Feather, a general name, expressing the covering and wings of birds, by which they are enabled to fly. '

The feathers chiefly used in this country, are those of geese, from which animals they are plucked three, four, and even five times in the course of one year : thus, in cold Seasons, many of these birds fall victims to that barbarous cus-tom. - The feathers obtained from the county of Somerset are esteemed to be the best, as those brought from Ireland are reputed to be the worst.

Great quantities of goose and other feathers are annually imported from the North of Europe; which, however, are insufficient for the demand': hence poulterers dispose of vast numbers of the feathers of cocks and hens, and also of ducks and turkies; all of which are much inferior to those of geese.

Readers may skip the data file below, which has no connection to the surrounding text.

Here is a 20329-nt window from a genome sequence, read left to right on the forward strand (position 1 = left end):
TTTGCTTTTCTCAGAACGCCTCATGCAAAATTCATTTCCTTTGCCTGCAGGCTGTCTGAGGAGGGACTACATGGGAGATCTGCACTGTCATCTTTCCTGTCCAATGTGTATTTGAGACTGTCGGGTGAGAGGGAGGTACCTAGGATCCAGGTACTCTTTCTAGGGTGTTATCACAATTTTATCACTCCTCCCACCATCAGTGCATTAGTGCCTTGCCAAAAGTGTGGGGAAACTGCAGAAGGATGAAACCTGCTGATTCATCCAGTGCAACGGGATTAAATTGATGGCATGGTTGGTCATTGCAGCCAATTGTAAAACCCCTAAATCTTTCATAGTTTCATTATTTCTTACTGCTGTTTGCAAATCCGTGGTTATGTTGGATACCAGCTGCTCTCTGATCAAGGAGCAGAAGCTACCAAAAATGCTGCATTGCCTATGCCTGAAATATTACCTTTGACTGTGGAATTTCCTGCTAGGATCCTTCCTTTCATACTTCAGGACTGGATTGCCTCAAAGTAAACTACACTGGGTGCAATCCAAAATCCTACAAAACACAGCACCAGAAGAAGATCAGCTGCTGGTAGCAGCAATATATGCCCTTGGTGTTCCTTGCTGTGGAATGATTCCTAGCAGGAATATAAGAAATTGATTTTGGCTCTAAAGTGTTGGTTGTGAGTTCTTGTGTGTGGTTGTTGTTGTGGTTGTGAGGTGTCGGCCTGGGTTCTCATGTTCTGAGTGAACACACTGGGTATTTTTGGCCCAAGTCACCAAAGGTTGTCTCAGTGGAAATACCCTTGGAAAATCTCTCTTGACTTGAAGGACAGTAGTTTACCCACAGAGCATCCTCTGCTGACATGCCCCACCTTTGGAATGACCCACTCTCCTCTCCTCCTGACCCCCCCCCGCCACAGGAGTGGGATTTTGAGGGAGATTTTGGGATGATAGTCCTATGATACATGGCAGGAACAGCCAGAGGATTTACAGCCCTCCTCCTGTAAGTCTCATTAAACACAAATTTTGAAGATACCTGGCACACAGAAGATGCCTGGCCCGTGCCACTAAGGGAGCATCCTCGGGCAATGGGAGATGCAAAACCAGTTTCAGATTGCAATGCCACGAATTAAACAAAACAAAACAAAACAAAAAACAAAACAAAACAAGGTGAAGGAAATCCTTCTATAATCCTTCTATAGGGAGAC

The best method of curing feathers is, to expose them to the sua in a room; and as soon as they are thoroughly dry, to put them loosely in bags, in which they should be well beaten, in order to cleanse them from all dust and filth.

Feathers are chiefly used for the stuffing of beds, which are certainly less wholesome than wool or horse-hair mattresses, and lend greatly to relax and enervate the human body. Within the last two or three years, they have been ma-nufactured into hats; a mode of employing them, far preferable to that we have just mentioned. - See Plume.